A new study suggests that the next viral pandemic could emerge from the Arctic, amid the melting of glaciers caused by the climate changesincreasing the risks of a “next” Ebola, flu or SARS-CoV-2 arriving earlier than predicted by experts, a new study indicates.
In an attempt to identify viruses present in the environment, researchers analyzed sediments from Lake Hazen, a freshwater lake in the northern part of Ellesmere Island in Canada (north of the Arctic Circle). Scientists sequenced segments of DNA and RNA found in the soil and used a computer algorithm to understand how the viruses are related to the animal, plant and fungal hosts present in the area. After the analysis, the team learned about the risk of “viral spillover”.
The risk is basically the ability of viruses to reach new host species and eventually continue to spread – similar to what the world saw during the initial spread of the Covid-19 virus.
In an article published in the scientific journal “Proceedings of the Royal Society B: Biological Sciences“, the researchers wrote: “The risk of overflow increases with runoff from melting glaciers, intensified by climate change. In the north, the High Arctic could become a breeding ground for emerging pandemics.”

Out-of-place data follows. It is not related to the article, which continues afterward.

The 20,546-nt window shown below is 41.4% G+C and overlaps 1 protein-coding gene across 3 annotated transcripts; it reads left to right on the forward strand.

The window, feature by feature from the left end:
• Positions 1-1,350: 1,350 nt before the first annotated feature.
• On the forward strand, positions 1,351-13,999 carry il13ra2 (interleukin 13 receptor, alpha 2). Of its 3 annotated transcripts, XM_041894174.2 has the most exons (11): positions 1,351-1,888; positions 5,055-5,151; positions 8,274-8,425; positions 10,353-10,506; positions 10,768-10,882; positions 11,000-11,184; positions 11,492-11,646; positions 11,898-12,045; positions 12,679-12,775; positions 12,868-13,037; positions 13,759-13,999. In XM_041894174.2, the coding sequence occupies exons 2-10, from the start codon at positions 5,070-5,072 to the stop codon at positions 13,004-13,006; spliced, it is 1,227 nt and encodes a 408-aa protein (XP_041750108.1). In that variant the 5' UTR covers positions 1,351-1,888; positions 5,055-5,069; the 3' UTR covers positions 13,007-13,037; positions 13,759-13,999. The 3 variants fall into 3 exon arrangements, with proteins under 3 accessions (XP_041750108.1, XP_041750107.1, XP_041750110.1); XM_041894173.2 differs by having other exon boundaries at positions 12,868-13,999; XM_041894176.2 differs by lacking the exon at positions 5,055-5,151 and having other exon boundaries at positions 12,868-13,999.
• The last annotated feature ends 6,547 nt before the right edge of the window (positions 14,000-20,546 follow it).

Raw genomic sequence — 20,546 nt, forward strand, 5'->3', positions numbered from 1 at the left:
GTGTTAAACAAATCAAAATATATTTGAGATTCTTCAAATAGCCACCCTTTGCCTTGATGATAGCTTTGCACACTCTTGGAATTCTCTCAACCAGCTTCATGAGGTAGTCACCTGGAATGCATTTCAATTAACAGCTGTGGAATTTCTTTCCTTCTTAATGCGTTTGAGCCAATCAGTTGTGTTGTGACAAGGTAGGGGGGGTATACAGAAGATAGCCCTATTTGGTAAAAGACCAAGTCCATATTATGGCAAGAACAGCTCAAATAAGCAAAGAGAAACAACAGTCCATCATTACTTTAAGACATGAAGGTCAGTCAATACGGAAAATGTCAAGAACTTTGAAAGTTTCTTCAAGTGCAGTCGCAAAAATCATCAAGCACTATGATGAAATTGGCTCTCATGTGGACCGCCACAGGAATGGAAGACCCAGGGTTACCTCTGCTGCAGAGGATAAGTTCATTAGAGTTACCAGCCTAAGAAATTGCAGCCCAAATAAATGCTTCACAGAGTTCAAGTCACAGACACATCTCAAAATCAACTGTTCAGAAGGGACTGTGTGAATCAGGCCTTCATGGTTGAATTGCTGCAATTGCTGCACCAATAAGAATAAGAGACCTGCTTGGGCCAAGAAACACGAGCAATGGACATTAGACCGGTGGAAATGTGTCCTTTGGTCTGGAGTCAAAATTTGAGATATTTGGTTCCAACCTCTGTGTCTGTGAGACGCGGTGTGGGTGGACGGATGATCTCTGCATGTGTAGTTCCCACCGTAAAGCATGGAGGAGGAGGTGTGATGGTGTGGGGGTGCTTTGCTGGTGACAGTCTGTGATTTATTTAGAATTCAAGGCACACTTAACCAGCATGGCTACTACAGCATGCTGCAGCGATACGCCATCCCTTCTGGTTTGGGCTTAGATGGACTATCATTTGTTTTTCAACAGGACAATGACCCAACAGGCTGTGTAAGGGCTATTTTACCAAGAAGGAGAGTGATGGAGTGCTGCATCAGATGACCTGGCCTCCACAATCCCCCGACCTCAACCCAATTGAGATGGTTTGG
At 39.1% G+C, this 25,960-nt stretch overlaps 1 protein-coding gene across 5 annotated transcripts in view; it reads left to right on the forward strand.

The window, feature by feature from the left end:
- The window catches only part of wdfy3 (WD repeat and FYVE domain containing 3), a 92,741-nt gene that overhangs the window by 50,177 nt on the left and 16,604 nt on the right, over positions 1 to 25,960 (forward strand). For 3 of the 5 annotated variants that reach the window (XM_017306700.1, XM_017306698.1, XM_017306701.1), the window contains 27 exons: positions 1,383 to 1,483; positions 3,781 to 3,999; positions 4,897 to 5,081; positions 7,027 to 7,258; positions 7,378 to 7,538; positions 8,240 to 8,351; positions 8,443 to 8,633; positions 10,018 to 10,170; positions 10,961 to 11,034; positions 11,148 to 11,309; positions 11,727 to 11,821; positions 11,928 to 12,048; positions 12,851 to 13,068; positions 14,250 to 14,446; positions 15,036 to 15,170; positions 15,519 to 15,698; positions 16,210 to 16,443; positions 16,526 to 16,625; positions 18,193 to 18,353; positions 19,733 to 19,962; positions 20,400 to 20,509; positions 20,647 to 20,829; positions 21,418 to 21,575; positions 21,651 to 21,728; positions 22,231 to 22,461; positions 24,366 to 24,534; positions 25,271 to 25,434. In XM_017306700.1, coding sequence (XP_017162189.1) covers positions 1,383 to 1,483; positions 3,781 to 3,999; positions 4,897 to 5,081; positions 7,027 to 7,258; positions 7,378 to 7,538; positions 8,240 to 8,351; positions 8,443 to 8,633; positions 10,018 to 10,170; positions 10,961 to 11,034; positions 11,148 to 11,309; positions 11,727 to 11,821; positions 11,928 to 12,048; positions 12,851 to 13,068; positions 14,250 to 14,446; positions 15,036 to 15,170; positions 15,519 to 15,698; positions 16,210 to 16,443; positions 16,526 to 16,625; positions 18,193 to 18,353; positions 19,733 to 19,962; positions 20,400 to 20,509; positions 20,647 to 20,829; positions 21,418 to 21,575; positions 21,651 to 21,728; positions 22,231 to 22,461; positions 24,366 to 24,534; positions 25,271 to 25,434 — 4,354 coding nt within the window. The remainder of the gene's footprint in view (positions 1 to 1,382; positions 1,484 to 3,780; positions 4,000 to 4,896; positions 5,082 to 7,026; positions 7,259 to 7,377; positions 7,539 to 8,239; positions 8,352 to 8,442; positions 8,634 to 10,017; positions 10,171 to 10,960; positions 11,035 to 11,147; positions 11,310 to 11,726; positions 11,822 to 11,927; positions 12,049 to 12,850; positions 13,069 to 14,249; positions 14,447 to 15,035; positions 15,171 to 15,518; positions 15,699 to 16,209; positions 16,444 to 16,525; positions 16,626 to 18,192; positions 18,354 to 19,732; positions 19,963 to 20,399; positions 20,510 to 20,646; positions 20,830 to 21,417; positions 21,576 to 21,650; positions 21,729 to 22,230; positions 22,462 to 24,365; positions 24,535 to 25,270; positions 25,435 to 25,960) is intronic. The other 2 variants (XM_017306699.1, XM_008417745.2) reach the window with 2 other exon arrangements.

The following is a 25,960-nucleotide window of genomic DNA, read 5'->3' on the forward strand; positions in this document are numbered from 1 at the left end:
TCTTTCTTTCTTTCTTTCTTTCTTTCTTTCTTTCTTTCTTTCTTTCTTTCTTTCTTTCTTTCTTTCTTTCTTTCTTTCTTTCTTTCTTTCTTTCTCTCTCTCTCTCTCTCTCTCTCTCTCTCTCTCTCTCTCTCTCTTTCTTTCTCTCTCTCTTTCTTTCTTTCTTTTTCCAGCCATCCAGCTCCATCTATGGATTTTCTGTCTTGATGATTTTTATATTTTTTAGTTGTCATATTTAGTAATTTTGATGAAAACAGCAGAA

The researchers also compared the evolutionary path of viruses and hosts. They sought to find out what are the variations and similarities between the two. The comparison can help experts understand the possibility of a change in the status quo and subsequent viral spillover, analyzes the Guardian.
“From an evolutionary perspective, viruses are more likely to infect hosts phylogenetically close to their natural host, potentially because it is easier to infect and colonize genetically similar species,” the researchers wrote in the paper.
In the study, scientists recall, for example, an outbreak of anthrax – a serious infectious disease caused by a bacteria – recorded in 2016 in northern Siberia, which killed one child and infected at least seven other people and was attributed to a wave of infections. heat that melted the permafrost and exposed an infected reindeer carcass. Before that, the last outbreak in the region had been in 1941.